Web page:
Danson called upon the image of the victims’ families being forced to go about their business, as their daughters’ killer’s novel became a topic of casual watercooler conversation. The fact that the book includes violent topics and includes, according to Danson, “egregious” amounts of violent content, is an aggravating issue.
The book is fictional, however, and it’s certainly not as jaw-droppingly galling as “If I Did It: Confessions of the Killer,” a what-if teaser of a book ghostwritten by Pablo Fenjves, with O.J. Simpson’s name slapped on as byline in a transparent money-making ploy. That book is a screamingly obvious attempt to capitalize on Simpson’s status as a maybe-murderer, though Simpson was, of course, a free man when he signed on to the deal. Amazon currently carries “If I Did It” in both paperback and Kindle editions.
Is Bernardo’s foray into mediocre fiction the price we pay for defending an open society, or could we recognize Bernardo’s right to free speech while simultaneously recognizing his place as an Amazon “#1 Best Seller” as morally repugnant and tasteless, and asking Amazon to put a stop to it? Certainly, the reality that Amazon cannot be held legally responsible for the book’s content or even existence is both a right that the company enjoys as well as a shield against criticism. Amazon is “merely” a company, albeit the largest retailer in the world; does it have a duty to anything other than lucre?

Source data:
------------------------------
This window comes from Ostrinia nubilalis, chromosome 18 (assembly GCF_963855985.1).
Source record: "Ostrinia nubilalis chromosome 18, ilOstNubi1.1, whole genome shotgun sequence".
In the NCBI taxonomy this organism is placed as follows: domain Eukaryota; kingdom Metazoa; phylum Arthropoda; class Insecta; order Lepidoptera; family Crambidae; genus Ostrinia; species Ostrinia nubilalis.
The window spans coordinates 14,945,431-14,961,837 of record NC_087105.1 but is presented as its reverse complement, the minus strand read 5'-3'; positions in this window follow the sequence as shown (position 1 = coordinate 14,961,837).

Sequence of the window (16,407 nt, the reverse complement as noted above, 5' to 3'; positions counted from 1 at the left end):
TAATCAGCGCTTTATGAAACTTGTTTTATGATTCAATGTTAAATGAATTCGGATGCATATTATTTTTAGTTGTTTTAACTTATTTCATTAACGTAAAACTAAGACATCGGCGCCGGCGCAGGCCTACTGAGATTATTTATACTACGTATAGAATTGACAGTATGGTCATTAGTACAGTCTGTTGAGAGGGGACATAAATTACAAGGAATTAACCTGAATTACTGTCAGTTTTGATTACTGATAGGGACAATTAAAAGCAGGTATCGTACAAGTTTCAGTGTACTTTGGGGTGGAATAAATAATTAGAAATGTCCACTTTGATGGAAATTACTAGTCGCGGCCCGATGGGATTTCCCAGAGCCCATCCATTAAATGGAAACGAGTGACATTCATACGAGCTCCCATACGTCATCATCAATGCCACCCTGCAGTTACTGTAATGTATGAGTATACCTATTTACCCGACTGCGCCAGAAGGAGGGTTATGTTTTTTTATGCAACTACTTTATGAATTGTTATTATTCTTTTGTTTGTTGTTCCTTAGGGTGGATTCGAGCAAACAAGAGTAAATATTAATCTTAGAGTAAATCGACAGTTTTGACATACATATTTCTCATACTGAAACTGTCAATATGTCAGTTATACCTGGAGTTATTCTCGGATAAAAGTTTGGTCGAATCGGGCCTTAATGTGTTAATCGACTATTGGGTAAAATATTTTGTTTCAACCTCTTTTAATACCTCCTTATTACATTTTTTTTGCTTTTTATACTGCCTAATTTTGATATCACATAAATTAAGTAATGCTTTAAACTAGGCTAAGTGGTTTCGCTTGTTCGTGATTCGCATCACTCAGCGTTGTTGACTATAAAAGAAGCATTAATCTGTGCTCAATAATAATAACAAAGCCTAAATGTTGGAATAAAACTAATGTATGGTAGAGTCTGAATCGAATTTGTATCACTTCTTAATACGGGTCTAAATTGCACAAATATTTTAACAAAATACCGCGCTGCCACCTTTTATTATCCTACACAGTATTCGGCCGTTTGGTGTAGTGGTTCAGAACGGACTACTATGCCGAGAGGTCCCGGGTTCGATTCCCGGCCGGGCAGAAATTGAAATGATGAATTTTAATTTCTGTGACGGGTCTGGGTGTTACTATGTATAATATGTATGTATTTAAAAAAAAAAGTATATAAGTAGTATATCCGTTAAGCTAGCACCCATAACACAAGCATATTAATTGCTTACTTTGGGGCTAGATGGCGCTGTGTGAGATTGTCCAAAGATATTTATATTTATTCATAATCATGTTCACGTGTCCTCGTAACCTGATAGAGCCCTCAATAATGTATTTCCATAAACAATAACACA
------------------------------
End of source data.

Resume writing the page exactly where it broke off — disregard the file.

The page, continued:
What do we do when moral outrage cannot be articulated in legal terms? Or is this hand wringing about poor taste and insensitivity to Bernardo’s victims interfering with Bernardo’s real rights, no matter how crudely he’s chosen to exercise them? Practically speaking, Bernardo’s book seems to have done little to change his public reputation—and Danson observes that it likely will erase his (already slight) chance of receiving day parole in Toronto. If that is the case, then perhaps in this instance Bernardo has hurt himself even more than he has hurt his victims’ families, especially now that the e-book has been removed from Amazon.
This is a matter of taste, not law—but does Amazon have a duty to respond to issues of taste? More to the point, was Amazon’s decision to drop the book a considered reflection on what is or isn’t appropriate and respectful? Or was it a simple reaction to public pressure? If Amazon publishes another book under similar circumstances, but there happens to be no public outcry, what then? It’s a sobering thought that public pressure might be the only mechanism to enforce ethical corporate behaviour. It is a timely reminder that as it stands, most companies have no duties to the communities they are a part of, though they spend significant time and effort encouraging us to believe that they do. It is unlikely that Amazon’s decision to pull Bernardo’s book will prevent the company from future forays into ethically dubious areas.